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Yet another benchmark database - BLM???

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Found this benchmark yesterday.




I kind of remembered this benchmark being here from a previous visit to this mountain top.




You can see it's location in the second image. It is set near the peak of Bird Ridge (lower left hand corner). The benchmark reads 'Dept. of the Interior - Bureau of Land Management'. I knew there were Corps of Engineer benchmarks, but didn't know about these.


So, I guess there is yet another database of benchmarks out there for us to hunt up. Is there an official list of these available to us?

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Please remember that the General Land Office, and its successor, the Bureau of Land Management, are within the Department of the Interior, while the United States Coast and Geodetic Survey, and its successor, the National Geodetic Survey, are within the Department of Commerce. These organizations have entirely different purposes. The geodetic markers set by the USC&GS & NGS serve the mapping, engineering and construction industries, while the cadastral markers set by the GLO & BLM pertain to boundaries of land and govern property rights, serving the mining, ranching, forestry and oil & gas industries, as well as private land owners.

The BLM operates primarily in the Public Land States of the west, not in Kentucky, Tennessee, Texas or the Colonial States. Since it takes at least 8 markers to encompass one square mile, most of which are not disks, it administers millions of markers, covering over 400,000 square miles. While some of its markers are for special projects, many indicate property boundaries between public and private land. The difference between property markers and benchmarks should be understood. While benchmarks are very important to the nation's economy and the general public, property markers are of even greater importance to those whose rights depend upon them. Although the Wild West is long gone, miners, ranchers, loggers and oilmen still often go about armed and have been known to draw down on anyone, even surveyors acting legitimately, found snooping around the corners of their property.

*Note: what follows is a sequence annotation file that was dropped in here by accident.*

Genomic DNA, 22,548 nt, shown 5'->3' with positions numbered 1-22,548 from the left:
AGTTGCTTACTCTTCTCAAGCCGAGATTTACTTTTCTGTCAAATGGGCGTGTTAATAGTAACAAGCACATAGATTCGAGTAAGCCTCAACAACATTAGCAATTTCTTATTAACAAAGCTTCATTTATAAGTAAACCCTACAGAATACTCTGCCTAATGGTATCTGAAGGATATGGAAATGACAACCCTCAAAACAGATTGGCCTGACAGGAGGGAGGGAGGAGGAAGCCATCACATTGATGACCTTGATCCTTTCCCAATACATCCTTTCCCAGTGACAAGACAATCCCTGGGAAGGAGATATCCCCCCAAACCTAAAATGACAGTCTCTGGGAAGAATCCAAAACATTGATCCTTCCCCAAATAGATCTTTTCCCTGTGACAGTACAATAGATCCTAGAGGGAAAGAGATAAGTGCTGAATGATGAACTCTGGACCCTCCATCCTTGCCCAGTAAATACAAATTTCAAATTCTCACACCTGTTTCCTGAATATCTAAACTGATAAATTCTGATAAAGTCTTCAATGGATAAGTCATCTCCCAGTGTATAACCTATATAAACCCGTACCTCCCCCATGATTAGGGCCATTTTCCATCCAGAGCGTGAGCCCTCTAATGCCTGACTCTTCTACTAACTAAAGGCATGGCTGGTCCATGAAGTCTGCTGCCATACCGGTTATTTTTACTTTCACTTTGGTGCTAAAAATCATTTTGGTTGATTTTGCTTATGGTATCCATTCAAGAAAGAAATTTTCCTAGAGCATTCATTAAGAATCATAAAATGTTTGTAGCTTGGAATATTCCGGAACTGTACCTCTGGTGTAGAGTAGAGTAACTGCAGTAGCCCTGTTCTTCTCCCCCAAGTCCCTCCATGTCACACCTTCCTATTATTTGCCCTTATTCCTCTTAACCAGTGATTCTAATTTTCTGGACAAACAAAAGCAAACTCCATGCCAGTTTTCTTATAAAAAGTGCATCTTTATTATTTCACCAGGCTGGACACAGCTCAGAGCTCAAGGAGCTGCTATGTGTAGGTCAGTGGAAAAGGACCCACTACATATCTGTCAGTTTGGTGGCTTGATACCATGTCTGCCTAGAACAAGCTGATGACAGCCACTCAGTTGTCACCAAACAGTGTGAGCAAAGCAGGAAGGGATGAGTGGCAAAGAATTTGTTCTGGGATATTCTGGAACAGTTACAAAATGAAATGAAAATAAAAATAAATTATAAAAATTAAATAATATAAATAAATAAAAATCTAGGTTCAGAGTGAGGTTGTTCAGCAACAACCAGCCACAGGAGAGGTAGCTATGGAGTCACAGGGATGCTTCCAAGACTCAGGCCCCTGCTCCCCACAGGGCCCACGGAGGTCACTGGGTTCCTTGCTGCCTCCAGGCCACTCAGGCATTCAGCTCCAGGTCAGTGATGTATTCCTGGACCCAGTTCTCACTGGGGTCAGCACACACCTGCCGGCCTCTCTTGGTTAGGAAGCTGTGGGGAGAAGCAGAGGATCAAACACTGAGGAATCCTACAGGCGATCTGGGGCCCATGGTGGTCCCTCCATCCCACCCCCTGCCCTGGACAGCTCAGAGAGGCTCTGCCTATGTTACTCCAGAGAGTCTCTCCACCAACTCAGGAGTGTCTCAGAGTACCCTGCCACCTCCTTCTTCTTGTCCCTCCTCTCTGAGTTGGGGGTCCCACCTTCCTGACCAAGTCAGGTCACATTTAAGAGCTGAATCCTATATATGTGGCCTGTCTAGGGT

The BLM website, www.blm.gov, contains a wealth of information about its mission and geographic data. The information is public, but some of it requires GIS software to access. While the information is freely available, it should be used prudently, in safe areas familiar to the user, such as National Parks, in order to avoid conflicts. Any use which may lead to even accidental trespassing, and the possible consequences thereof, is not recommended.

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As much fun as benchmark hunting can be, we all need to realize that this has a little different impact than normal geocaching. NGS and BLM markers are of vital importance to the surveying industry, and therefore to many construction and land use industries as well (and by an even further stretch of the imagination the entire economy). In many locations, suburban Detoit for example, the PLSS (Public Land Survey System) and surveyors depends on NGS and LCRC records to perpetuate boundaries in neighborhoods, condos, and unplatted land. Without these markers, and the surrounding evidence of them (witness marks), knowledge and historical surveys now used as a basis for our land division would be lost, and this evidence cannot be replaced.

I have to admit that when I heard of this benchmark hunting i thought it was a bad idea. However, NGS benchmarks tend to be pretty hardy markers, and as long as people know why they're there (not for enjoyment!), they can be enjoyed and used.


Or....we could take this idea even further.... everyone down to the Register of Deeds, lets raid the LCRC's and go open some monument boxes. "Hey! What's this cap thing on this iron rod in the ground inside a monument box in the middle of the street? Better take it off and look at it! What do you mean that was set by a Professional Surveyor as a property corner? You mean there's more around here? Cool! Let's start collecting these cap things"


Better stick to ammo boxes and McToys.....

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I don't believe people are hitting them with clubs or poking them with long, pointy objects. At worst, someone may brush some dirt off of it (or *gasp* pour water on it before taking a photo).


Based on the recovery efforts of some geocachers, it seems like we're doing more good than harm, here. But perhaps time will tell.


Obviously, if a benchmark is on private propery (or off-limits locations), you don't have the right to disregard existing laws.


Jeremy Irish

Groundspeak - The Language of Location

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